In victory, Advertise became the first Group 1-winning son of Whitsbury Manor Stud's Showcasing, who has already been represented at the highest level by the filly Quiet Reflection.

A stallion son in waiting is significant though, as it displays the ability of Showcasing to build his own legacy. Having once again stood for a career high £35,000 in 2018, that is not to be sniffed at and it is not hard to imagine that fee jumping again next year.

With the China Horse Club having parted with £190,000 for a lifetime breeding right at the Goffs UK Goodwood Sale, as well as Showcasing having four yearlings catalogued at Arqana later this week, these are heady times for all involved.

He has a further 19 yearlings catalogued for the Goffs UK Premier Yearling Sale, the source of Advertise himself 12 months ago, and prospective owners will be taking another look in light of recent events.

Australian winner a great result for British breeder

There is surely no small breeder in Britain with only a single mare to his name in a stronger position than Tony Ashley, who is responsible for the wonderful Aga Khan-bred Sindiyma.

The Staffordshire-based Ashley, a relative newcomer to the game having turned his hand to breeding only a decade ago, bought Sindiyma from Goffs for €20,000 in 2013, a bargain in light of what we have seen from her offspring since. Ashley bred the now Group 3 winner Marie's Diamond from her, will offer that colt's sister at Book 2 of the Tattersalls October Yearling Sale and has her in foal to Free Eagle this year.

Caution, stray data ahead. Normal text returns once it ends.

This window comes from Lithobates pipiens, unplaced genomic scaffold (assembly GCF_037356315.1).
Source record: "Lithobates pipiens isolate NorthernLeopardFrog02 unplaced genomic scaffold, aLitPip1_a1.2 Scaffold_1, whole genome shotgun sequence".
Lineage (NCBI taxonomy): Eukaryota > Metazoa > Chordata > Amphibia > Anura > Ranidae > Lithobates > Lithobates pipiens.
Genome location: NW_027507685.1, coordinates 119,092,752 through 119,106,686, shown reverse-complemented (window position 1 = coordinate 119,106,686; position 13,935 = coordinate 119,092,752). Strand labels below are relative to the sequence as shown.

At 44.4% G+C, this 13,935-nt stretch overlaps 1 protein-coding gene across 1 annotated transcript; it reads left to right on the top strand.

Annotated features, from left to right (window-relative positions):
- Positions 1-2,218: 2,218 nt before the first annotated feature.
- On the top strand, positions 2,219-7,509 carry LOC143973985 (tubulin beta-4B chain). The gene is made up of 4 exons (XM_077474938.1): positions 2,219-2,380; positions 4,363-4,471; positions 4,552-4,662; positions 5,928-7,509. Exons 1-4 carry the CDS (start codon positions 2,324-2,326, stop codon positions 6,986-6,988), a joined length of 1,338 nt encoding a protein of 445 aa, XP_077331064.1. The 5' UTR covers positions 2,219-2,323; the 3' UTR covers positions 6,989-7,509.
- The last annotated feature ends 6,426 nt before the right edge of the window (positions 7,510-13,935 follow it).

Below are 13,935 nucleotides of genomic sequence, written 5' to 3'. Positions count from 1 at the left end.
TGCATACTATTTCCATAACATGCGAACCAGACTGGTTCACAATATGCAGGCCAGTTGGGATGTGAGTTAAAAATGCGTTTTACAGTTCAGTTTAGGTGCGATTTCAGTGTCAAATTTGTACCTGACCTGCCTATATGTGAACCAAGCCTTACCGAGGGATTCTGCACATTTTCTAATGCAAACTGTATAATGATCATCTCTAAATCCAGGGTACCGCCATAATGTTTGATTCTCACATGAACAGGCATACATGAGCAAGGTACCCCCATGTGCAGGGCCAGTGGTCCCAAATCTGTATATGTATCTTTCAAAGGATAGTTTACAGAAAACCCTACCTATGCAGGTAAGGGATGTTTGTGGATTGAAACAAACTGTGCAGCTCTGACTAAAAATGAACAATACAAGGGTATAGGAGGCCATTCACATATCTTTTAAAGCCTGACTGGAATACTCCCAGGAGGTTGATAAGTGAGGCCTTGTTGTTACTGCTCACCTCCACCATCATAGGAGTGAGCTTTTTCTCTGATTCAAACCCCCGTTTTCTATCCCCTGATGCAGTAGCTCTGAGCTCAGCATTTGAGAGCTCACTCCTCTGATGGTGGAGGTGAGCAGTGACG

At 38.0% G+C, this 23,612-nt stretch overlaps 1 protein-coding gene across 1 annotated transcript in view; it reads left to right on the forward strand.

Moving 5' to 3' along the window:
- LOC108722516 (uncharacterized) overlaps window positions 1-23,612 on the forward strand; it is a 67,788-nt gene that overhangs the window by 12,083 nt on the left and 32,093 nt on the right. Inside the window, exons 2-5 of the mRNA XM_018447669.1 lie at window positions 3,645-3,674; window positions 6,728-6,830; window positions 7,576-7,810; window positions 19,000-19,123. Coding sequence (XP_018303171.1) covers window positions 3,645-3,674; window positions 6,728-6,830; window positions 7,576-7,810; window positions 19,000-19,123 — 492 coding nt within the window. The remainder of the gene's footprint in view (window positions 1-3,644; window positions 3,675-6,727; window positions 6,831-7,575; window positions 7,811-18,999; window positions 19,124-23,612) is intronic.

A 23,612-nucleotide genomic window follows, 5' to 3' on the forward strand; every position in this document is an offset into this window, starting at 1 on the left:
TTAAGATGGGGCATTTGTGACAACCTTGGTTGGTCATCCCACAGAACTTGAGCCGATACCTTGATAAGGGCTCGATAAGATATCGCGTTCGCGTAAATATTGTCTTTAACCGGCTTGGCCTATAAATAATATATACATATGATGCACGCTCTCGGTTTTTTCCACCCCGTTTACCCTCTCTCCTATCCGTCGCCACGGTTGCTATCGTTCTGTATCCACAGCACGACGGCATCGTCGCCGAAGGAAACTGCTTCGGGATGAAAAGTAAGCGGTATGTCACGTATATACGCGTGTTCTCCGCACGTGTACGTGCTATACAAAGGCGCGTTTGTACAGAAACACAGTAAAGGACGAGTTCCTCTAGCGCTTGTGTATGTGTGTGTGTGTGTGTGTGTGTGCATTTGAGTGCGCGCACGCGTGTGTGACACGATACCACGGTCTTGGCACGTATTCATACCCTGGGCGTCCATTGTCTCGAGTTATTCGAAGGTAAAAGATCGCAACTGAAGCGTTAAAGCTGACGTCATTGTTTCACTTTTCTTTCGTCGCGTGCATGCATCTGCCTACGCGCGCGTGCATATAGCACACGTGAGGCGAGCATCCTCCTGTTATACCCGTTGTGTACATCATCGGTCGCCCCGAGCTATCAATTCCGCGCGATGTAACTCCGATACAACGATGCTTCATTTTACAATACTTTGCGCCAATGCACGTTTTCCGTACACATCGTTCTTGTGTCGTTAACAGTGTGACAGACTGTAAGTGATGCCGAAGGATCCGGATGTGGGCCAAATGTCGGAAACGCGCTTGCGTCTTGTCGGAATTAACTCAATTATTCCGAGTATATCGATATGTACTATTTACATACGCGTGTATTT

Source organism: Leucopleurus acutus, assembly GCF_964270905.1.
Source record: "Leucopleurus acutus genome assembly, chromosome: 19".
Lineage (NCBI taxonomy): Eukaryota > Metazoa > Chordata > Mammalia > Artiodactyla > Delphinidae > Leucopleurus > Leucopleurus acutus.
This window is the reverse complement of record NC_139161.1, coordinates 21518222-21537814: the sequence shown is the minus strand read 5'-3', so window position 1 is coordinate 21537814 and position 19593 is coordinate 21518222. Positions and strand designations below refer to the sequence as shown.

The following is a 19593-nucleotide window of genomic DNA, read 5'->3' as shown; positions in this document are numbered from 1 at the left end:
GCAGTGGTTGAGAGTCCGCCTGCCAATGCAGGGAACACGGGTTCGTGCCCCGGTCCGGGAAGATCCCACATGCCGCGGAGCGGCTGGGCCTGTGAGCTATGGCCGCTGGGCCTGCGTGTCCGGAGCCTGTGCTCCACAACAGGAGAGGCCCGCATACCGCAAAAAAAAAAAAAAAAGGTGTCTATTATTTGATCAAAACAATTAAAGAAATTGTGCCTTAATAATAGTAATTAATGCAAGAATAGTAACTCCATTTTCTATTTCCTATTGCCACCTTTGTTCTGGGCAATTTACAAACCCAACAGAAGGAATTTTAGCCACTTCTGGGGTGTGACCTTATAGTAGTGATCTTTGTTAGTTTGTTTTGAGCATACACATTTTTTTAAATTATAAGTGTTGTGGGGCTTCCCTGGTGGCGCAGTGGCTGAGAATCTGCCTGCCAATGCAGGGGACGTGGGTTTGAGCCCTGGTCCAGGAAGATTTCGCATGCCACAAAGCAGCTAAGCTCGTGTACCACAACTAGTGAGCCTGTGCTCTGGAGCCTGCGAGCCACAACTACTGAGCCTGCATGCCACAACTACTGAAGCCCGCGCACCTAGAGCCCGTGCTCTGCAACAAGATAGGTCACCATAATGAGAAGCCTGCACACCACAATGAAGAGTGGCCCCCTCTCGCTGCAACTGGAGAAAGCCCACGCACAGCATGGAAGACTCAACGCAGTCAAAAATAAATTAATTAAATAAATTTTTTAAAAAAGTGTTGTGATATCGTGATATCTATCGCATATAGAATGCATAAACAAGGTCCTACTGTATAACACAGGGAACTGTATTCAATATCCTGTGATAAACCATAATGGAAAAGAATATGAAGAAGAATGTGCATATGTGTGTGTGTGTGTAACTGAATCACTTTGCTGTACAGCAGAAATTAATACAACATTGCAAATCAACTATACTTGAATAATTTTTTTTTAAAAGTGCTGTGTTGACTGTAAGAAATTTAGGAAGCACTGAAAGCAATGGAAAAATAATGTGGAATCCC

Tony Ashley, breeder of Marie's Diamond.

As if that was not enough, Ashley's weekend got off to a fine start as he will have woken on Saturday to discover another of Sindiyma's offspring, Sikandarabad, had won a A$100,000 handicap at Flemington in the colours of Yu Long Investments.

In an industry so dominated by the leading global operations, it is a thrill to see such a modest approach earning this type of success.

Another record for Galileo but wait for elite mark goes on

Another week, another remarkable landmark figure reached by Coolmore's incomparable champion Galileo. 

Victory for Sizzling in the Give Thanks Stakes at Cork on Saturday saw the progeny of Galileo win their 600th worldwide stakes race combined but that was not all. Sizzling also became his 328th winner of a European Pattern contest, moving Galileo ahead of his sire, Sadler's Wells, in that particular all-time list.

Sadler's Wells still holds an advantage over his brilliant son in at least one key table though, with Galileo's hunt for a record-equalling 73rd international Group or Grade 1 winner continuing after Platinum Warrior could manage only a fast-finishing fourth in Saturday's Secretariat Stakes.

This is far from a crisis for Galileo and there is no doubt he will not only match but comfortably eclipse his father's record in the fullness of time. However, it is a little surprising that it is taking as long as it is for Galileo to get over the line and is perhaps indicative of a slightly disappointing season, by his own astronomic standards.

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In an industry so dominated by the leading global operations, it is a thrill to see such a modest approach enjoying such success
E.W. Terms